This is a strange slander of Proudhon’s position (which was in itself rather fluid, and thus not easy to classify in such a glib way), especially since Proudhon, in What is Property?, is very clear in his definitions of property and possession. Property, for him, is the absolute control that a proprietor in our capitalist societies exerts on objects. Possession is the relationship between any individual in a society and his equal part of the resources produced by that society. Possession relates an individual to the society he depends on, property separates them.
[P]roperty, in its derivative sense, and by the definitions of law, is a right outside of society; for it is clear that, if the wealth of each was social wealth, the conditions would be equal for all, and it would be a contradiction to say: Property is a man’s right to dispose at will of social property. Then if we are associated for the sake of liberty, equality, and security, we are not associated for the sake of property; then if property is a natural right, this natural right is not social, but anti-social. Property and society are utterly irreconcilable institutions. It is as impossible to associate two proprietors as to join two magnets by their opposite poles. Either society must perish, or it must destroy property.
Pierre-Joseph Proudhon, What is Property?
And now, finishing this point:
Another naive denial of scarcity is the claim of some socialists that a modern society can get along without money. Hayek made a living by refuting that view: in short, an economy needs the informational function of money to balance supply and demand. Without the amalgamation of the desires and preferences of the producers and consumers into price, chaos results. Shortages and surpluses abound when the communication of preferences is prevented or co-opted by rulers. Money is simply and ultimately the most liquid commodity in a market. There will always be a most liquid commodity in any market; ergo, there will be something used as money.
I think the author here is trying to hint at what is called the calculation problem by Austrian economists. As Kevin Carson points out, corporations are equally guilty of bringing about calculation problems, for the exact same reasons. So it seems rather disingenuous to use this as an argument against socialism specifically.
I will not address the claim that it’s “naive” to think that modern society can get along with money, apart from saying that it manifests the same lack of justification that we saw earlier. Money is more than “the most liquid commodity”: it has to be a medium of exchange, otherwise it’s not money as we (including Austrian economics) understand it.
e. Human action and production can be planned or engineered.
Many statist socialists have plans and programs to transform society into their vision of community and the good life. Unfortunately, the nature of man is not infinitely elastic. These socialists tend to overestimate their ability to “mold the clay” of mankind, and underestimate his natural proclivities and the evolutionary nature any major advance in his moral faculties. In fact, as quasi-anarcho-capitalist Herbert Spencer pointed out, many of the statist schemes are counter-productive to human progress, and have results perverse even by the social engineers’ standards.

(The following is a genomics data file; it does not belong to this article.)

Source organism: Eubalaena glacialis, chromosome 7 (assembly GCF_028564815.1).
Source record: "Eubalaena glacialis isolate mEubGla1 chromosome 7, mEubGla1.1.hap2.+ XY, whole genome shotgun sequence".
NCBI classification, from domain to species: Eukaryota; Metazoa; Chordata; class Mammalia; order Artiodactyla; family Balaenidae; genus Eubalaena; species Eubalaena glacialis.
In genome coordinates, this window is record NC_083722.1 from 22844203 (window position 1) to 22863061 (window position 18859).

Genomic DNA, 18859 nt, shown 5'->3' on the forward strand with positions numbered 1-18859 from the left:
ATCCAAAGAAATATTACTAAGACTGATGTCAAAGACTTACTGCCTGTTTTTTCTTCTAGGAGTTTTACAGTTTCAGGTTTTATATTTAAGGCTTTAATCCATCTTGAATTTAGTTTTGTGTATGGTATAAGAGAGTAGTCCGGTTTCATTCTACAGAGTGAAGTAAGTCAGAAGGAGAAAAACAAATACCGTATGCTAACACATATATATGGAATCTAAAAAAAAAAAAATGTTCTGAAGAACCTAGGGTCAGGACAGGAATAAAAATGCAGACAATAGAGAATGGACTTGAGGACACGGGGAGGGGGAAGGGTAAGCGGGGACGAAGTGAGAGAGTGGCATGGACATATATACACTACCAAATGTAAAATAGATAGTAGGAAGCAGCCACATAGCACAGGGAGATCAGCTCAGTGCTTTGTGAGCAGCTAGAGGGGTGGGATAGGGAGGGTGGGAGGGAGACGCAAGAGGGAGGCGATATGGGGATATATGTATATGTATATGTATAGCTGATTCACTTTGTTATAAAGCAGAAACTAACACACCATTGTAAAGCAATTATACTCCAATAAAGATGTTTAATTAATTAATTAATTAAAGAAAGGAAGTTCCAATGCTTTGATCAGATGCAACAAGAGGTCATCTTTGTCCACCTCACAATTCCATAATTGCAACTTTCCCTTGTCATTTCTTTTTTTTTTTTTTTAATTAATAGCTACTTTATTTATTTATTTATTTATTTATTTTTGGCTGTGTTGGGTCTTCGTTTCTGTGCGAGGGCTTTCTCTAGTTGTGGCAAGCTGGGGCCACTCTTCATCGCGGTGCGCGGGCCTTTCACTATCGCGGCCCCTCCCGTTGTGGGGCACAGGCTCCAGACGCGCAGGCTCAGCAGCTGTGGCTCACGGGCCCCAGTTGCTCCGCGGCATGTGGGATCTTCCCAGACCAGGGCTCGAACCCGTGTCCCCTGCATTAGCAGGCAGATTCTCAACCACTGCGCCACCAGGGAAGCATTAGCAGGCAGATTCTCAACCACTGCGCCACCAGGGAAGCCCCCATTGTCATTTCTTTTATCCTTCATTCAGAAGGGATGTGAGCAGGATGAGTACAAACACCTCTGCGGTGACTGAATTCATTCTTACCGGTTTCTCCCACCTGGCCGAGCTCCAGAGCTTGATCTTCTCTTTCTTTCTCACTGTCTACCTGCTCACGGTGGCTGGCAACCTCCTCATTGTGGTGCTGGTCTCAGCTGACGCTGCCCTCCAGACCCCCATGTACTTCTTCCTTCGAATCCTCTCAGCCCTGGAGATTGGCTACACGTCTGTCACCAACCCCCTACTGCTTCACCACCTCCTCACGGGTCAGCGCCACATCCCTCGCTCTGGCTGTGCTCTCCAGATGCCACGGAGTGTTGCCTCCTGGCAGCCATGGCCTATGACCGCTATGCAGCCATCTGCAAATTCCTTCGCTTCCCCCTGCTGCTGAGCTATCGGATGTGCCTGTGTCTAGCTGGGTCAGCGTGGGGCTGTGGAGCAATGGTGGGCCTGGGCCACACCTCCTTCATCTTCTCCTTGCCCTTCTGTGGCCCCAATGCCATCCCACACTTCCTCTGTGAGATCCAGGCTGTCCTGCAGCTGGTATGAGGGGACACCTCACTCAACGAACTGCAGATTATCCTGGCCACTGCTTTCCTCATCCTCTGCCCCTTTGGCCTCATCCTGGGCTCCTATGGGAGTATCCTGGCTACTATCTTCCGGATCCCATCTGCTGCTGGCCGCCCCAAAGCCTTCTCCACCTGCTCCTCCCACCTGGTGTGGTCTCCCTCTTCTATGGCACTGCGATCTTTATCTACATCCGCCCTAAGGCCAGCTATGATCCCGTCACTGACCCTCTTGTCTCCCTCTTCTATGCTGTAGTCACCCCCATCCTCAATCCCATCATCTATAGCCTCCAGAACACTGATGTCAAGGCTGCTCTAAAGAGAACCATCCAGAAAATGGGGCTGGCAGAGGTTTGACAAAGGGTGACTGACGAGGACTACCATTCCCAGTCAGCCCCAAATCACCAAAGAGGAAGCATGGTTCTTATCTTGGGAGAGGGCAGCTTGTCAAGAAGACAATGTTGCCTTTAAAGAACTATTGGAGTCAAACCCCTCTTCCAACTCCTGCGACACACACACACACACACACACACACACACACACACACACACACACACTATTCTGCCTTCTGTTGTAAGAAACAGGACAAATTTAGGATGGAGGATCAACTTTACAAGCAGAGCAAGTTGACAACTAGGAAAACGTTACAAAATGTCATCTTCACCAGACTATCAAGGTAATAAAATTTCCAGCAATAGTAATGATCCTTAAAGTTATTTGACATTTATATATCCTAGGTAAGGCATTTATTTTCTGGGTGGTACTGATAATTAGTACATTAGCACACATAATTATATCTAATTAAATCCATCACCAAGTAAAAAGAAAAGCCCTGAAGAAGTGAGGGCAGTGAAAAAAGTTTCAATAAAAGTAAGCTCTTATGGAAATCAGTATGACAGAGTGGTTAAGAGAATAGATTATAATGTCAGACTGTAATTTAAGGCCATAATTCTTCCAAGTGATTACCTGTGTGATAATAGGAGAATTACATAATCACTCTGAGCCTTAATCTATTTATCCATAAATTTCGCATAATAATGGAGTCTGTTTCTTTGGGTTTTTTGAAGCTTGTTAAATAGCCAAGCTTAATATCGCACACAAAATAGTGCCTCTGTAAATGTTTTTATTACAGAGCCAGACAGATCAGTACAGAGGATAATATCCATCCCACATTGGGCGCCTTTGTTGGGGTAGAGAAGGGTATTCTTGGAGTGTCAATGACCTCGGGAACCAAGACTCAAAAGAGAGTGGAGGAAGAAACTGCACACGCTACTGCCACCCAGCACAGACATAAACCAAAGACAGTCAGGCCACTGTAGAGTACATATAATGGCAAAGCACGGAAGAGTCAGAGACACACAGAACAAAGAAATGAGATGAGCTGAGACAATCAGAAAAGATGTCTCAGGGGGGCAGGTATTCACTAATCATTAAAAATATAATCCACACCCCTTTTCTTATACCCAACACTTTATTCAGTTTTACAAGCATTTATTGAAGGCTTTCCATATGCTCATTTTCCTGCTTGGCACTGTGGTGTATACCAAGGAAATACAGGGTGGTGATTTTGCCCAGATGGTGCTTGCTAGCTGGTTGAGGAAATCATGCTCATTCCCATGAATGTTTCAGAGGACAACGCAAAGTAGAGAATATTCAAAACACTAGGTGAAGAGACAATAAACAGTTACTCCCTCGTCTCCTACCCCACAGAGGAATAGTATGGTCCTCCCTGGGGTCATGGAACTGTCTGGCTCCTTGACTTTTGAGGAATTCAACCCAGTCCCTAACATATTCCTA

Before I address the main point, I want to point out the irony in the title of the position he’s refuting. Surely he realizes how much human production is planned and engineered in our capitalist system? Only the most staunch of primitivists believe that human production shouldn’t be planned or engineered in any way.
Anyway, and this seems to be the running theme here, the author completely fails to address the main issue, which is: is capitalism or socialism closer to the necessities and needs of human nature? The fact that capitalism is a very recent invention on the timeline of humanity seems to argue against capitalism. And as I’ve argued recently, all the evidence seems to show that hierarchies are not natural.
Since the point is addressed to statist socialists specifically, one may say that I shouldn’t answer it. Fair enough, but once again it demonstrates the mindset of the kind of people who wrote and reference this FAQ: they are not interested in “answering questions” as much as they are interested in “pushing a party line.” It’s one thing to have a position, but it’s another to simply ignore anything the opposition has to say.
In writing a FAQ on controversial topics, one should at least address basic controversies and objections. If “Hogeye Bill” really intended this section as more than a throw-away poo-pooing of socialism, he should have made himself familiar with the basic arguments in favour of LTV, for instance. “Hogeye Bill” has not even demonstrated that much knowledge. Then why include this topic at all? All it does is foster very basic misrepresentations about socialism, which seems to be the goal here.